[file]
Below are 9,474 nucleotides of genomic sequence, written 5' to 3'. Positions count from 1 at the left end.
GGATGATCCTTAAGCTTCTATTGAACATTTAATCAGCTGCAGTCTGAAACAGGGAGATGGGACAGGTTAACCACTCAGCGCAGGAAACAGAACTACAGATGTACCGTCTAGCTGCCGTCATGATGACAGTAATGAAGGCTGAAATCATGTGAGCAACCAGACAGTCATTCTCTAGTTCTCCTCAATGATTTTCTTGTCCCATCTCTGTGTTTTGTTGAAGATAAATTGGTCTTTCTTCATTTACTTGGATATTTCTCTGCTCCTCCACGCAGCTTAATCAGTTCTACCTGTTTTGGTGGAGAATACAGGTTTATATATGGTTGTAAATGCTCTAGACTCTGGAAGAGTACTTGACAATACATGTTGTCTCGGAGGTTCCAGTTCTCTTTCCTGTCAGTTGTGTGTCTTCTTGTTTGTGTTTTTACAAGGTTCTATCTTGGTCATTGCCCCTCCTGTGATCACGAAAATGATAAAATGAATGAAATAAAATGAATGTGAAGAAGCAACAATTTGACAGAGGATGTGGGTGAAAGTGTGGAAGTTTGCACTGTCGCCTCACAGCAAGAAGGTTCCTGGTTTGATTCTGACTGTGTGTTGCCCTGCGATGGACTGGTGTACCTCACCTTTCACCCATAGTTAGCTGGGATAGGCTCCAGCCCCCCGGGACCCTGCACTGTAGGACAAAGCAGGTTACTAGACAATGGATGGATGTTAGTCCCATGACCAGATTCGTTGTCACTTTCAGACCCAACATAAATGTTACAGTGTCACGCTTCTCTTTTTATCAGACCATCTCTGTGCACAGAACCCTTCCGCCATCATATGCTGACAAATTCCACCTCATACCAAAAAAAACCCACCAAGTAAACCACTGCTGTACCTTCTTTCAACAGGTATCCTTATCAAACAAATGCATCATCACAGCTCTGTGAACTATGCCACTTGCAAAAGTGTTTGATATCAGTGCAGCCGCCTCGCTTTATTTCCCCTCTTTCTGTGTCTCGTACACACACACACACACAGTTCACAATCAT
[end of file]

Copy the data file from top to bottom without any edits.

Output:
Below are 9,474 nucleotides of genomic sequence, written 5' to 3'. Positions count from 1 at the left end.
GGATGATCCTTAAGCTTCTATTGAACATTTAATCAGCTGCAGTCTGAAACAGGGAGATGGGACAGGTTAACCACTCAGCGCAGGAAACAGAACTACAGATGTACCGTCTAGCTGCCGTCATGATGACAGTAATGAAGGCTGAAATCATGTGAGCAACCAGACAGTCATTCTCTAGTTCTCCTCAATGATTTTCTTGTCCCATCTCTGTGTTTTGTTGAAGATAAATTGGTCTTTCTTCATTTACTTGGATATTTCTCTGCTCCTCCACGCAGCTTAATCAGTTCTACCTGTTTTGGTGGAGAATACAGGTTTATATATGGTTGTAAATGCTCTAGACTCTGGAAGAGTACTTGACAATACATGTTGTCTCGGAGGTTCCAGTTCTCTTTCCTGTCAGTTGTGTGTCTTCTTGTTTGTGTTTTTACAAGGTTCTATCTTGGTCATTGCCCCTCCTGTGATCACGAAAATGATAAAATGAATGAAATAAAATGAATGTGAAGAAGCAACAATTTGACAGAGGATGTGGGTGAAAGTGTGGAAGTTTGCACTGTCGCCTCACAGCAAGAAGGTTCCTGGTTTGATTCTGACTGTGTGTTGCCCTGCGATGGACTGGTGTACCTCACCTTTCACCCATAGTTAGCTGGGATAGGCTCCAGCCCCCCGGGACCCTGCACTGTAGGACAAAGCAGGTTACTAGACAATGGATGGATGTTAGTCCCATGACCAGATTCGTTGTCACTTTCAGACCCAACATAAATGTTACAGTGTCACGCTTCTCTTTTTATCAGACCATCTCTGTGCACAGAACCCTTCCGCCATCATATGCTGACAAATTCCACCTCATACCAAAAAAAACCCACCAAGTAAACCACTGCTGTACCTTCTTTCAACAGGTATCCTTATCAAACAAATGCATCATCACAGCTCTGTGAACTATGCCACTTGCAAAAGTGTTTGATATCAGTGCAGCCGCCTCGCTTTATTTCCCCTCTTTCTGTGTCTCGTACACACACACACACACAGTTCACAATCAT